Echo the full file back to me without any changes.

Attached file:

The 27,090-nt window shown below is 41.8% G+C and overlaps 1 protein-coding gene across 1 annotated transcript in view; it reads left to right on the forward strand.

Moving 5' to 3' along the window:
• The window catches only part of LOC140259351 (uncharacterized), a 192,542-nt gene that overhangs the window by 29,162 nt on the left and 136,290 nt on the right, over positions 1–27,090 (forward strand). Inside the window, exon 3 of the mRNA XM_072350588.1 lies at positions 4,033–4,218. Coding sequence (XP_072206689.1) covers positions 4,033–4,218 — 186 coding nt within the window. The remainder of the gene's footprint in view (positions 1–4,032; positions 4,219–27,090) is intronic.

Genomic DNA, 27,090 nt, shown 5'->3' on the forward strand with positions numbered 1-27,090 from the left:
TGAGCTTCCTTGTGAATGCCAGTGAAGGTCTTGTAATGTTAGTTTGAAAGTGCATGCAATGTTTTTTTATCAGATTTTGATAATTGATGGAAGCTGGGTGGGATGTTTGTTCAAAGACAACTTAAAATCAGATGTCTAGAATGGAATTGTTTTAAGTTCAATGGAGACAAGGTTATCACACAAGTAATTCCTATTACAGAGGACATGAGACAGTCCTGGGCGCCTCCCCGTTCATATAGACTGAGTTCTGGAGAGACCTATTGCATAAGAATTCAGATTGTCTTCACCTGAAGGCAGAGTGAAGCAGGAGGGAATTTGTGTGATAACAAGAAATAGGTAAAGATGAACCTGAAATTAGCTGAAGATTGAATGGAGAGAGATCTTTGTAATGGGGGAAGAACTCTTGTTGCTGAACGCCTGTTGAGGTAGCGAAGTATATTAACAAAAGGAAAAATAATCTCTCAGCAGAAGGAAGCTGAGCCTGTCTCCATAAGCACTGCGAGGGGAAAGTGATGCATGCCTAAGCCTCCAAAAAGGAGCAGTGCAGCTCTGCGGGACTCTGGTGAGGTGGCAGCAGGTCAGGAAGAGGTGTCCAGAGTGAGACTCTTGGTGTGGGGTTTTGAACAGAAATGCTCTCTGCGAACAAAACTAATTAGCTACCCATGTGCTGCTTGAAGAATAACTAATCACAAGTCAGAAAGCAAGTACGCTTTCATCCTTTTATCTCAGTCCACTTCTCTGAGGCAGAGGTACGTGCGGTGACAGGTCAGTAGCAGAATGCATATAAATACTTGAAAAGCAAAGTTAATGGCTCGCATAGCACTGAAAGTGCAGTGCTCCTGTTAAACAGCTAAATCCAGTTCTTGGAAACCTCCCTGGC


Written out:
The 27,090-nt window shown below is 41.8% G+C and overlaps 1 protein-coding gene across 1 annotated transcript in view; it reads left to right on the forward strand.

Moving 5' to 3' along the window:
• The window catches only part of LOC140259351 (uncharacterized), a 192,542-nt gene that overhangs the window by 29,162 nt on the left and 136,290 nt on the right, over positions 1–27,090 (forward strand). Inside the window, exon 3 of the mRNA XM_072350588.1 lies at positions 4,033–4,218. Coding sequence (XP_072206689.1) covers positions 4,033–4,218 — 186 coding nt within the window. The remainder of the gene's footprint in view (positions 1–4,032; positions 4,219–27,090) is intronic.

Genomic DNA, 27,090 nt, shown 5'->3' on the forward strand with positions numbered 1-27,090 from the left:
TGAGCTTCCTTGTGAATGCCAGTGAAGGTCTTGTAATGTTAGTTTGAAAGTGCATGCAATGTTTTTTTATCAGATTTTGATAATTGATGGAAGCTGGGTGGGATGTTTGTTCAAAGACAACTTAAAATCAGATGTCTAGAATGGAATTGTTTTAAGTTCAATGGAGACAAGGTTATCACACAAGTAATTCCTATTACAGAGGACATGAGACAGTCCTGGGCGCCTCCCCGTTCATATAGACTGAGTTCTGGAGAGACCTATTGCATAAGAATTCAGATTGTCTTCACCTGAAGGCAGAGTGAAGCAGGAGGGAATTTGTGTGATAACAAGAAATAGGTAAAGATGAACCTGAAATTAGCTGAAGATTGAATGGAGAGAGATCTTTGTAATGGGGGAAGAACTCTTGTTGCTGAACGCCTGTTGAGGTAGCGAAGTATATTAACAAAAGGAAAAATAATCTCTCAGCAGAAGGAAGCTGAGCCTGTCTCCATAAGCACTGCGAGGGGAAAGTGATGCATGCCTAAGCCTCCAAAAAGGAGCAGTGCAGCTCTGCGGGACTCTGGTGAGGTGGCAGCAGGTCAGGAAGAGGTGTCCAGAGTGAGACTCTTGGTGTGGGGTTTTGAACAGAAATGCTCTCTGCGAACAAAACTAATTAGCTACCCATGTGCTGCTTGAAGAATAACTAATCACAAGTCAGAAAGCAAGTACGCTTTCATCCTTTTATCTCAGTCCACTTCTCTGAGGCAGAGGTACGTGCGGTGACAGGTCAGTAGCAGAATGCATATAAATACTTGAAAAGCAAAGTTAATGGCTCGCATAGCACTGAAAGTGCAGTGCTCCTGTTAAACAGCTAAATCCAGTTCTTGGAAACCTCCCTGGC